This is the checkout lane shuffle or how to maximize your visit to a Parisian grocery store without doing much in the way of shopping.
It was my intent to get in and get out quickly. No searching was involved. Each of the items was exactly where they should be. I put Kleenex, ham, cheese, cranberry juice, and Canada Dry ginger ale into my basket then headed toward checkout.
Shoppers are not cattle, but sometimes it seems we are treated that way, today in particular. There are ten check stands, only three were open. Each had a line of six patrons. Then suddenly there were two lines of nine, when one check stands register broke down. Which line was I in, you ask?
I was now at the back of my second line, as patrons fled from the broken register. Wouldn't you know that I picked the wrong lane a second time! The patron checking out got into a fight over two things. She was upset about a charge for one of her many little items and demanded the bill be nullified and checked out again. The cashier got out a phone and called the manager. The manager authorized the procedure and went away to attend a problem at the other check stand.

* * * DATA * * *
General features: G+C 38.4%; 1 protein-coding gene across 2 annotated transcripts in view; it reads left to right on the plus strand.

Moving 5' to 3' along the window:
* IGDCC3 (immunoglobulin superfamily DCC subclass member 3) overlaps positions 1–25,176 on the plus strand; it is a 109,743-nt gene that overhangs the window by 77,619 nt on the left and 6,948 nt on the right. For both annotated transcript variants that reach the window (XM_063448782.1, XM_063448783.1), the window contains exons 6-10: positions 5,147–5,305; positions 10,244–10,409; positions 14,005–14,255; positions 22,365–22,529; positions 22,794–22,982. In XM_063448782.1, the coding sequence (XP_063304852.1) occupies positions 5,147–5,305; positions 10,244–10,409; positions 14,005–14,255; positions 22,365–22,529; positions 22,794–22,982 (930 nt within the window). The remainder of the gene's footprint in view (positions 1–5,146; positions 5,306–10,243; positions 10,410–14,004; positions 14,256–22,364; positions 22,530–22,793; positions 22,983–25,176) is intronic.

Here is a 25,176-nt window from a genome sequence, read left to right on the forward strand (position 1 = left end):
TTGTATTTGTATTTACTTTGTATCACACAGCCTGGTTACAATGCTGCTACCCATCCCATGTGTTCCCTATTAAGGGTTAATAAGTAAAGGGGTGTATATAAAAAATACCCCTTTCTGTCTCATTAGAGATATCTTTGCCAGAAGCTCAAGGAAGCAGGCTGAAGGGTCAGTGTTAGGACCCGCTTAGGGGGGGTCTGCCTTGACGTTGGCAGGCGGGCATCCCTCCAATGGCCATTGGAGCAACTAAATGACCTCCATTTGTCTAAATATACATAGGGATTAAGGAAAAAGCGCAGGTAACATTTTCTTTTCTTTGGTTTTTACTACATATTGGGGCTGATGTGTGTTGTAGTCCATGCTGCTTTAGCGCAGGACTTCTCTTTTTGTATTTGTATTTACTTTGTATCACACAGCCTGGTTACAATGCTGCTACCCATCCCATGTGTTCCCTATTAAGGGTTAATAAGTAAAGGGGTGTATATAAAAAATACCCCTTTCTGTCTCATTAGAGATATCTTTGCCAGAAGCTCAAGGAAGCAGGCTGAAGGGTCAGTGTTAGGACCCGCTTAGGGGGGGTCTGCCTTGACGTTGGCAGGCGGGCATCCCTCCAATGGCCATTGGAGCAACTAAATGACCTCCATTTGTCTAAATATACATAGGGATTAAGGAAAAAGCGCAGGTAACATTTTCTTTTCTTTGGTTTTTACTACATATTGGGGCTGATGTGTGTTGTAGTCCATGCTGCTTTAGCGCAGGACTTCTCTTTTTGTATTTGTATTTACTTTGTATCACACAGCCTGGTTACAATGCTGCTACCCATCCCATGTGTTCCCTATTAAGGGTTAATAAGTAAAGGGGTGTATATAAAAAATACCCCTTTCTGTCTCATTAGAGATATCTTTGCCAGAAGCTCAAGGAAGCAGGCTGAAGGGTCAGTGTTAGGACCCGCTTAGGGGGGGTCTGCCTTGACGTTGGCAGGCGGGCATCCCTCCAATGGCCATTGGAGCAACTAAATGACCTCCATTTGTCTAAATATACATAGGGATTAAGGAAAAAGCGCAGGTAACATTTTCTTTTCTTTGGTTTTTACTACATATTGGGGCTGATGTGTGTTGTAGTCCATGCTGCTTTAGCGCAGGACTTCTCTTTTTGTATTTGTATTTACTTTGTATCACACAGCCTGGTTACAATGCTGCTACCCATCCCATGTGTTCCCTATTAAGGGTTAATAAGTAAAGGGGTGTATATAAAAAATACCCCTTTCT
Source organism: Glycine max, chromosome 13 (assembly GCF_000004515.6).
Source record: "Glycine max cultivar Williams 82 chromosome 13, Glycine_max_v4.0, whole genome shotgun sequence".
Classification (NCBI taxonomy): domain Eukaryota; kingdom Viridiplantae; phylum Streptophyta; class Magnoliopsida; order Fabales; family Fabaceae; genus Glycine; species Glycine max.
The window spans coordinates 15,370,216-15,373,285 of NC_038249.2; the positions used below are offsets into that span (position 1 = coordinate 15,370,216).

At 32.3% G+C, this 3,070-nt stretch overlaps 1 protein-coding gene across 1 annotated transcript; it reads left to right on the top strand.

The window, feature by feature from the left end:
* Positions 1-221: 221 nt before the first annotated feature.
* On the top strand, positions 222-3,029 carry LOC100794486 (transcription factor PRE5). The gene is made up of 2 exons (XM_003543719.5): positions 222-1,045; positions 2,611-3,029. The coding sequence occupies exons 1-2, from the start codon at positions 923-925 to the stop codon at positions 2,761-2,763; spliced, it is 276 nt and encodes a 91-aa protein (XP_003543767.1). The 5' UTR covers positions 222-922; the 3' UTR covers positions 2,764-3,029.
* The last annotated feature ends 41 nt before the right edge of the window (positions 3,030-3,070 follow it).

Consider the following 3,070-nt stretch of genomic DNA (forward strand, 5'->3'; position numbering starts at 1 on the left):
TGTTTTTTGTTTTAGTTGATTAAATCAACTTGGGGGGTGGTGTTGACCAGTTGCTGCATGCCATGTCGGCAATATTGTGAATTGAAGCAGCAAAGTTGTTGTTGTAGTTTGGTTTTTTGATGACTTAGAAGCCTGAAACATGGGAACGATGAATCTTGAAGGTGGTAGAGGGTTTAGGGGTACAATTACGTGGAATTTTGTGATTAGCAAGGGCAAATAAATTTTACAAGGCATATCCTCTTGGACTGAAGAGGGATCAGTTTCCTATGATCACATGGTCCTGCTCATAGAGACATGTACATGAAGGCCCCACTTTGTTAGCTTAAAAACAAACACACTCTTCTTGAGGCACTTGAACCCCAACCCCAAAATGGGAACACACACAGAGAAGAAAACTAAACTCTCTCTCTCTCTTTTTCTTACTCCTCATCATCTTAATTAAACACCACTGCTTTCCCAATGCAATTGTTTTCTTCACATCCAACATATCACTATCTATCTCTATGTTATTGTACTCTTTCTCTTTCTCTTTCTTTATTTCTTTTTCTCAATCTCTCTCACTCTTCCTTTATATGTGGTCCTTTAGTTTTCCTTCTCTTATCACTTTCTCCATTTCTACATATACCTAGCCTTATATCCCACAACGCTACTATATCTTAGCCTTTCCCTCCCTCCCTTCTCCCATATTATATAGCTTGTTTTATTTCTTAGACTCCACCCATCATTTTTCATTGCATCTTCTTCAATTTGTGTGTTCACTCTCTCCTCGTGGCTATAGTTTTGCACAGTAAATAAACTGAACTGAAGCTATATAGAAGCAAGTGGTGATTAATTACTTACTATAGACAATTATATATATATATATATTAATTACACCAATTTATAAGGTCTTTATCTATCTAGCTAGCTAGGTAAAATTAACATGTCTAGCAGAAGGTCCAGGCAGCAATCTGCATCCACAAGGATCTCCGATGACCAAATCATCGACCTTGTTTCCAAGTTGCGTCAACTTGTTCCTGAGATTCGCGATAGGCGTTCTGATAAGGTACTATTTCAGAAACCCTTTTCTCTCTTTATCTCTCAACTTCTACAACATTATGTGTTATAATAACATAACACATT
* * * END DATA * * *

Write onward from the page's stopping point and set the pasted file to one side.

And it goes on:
There were by now fifteen people in each stalled line. I was still number nine.
The groceries were checked out again and the total was the same as before. Now, the woman wanted to remove some of the items to lower the total bill.
A new cash register was opened making for three again, and those at the end of the lines rushed into the new line. There was no point for me in changing lines again. I stayed where I was, expecting to shortly be eighth in line. Are you laughing yet?
When the woman who had just put back what she didn't want to pay for, a new total was arrived at and the woman opened her purse. The bill was for 47 euros. She handed the clerk a 500 euro note.
At that point I fled to the line that had just opened. I knew the clerk was going to have to call the manager and that more delays would follow. No, the woman did not have a credit card.
Remember that third original lane? They had been moving at glacial speed until a client, also with no credit card or identification tried to buy a package of chewing gum with a fifty euro bill. I had a front row seat as three police officers accompanied her to the store's office.
Being ninth in line makes for good seats to drama. My new line worked like a charm and the cashier was pleased that I had exact change and my own bags.
I paid with American Express. Don't leave home without it.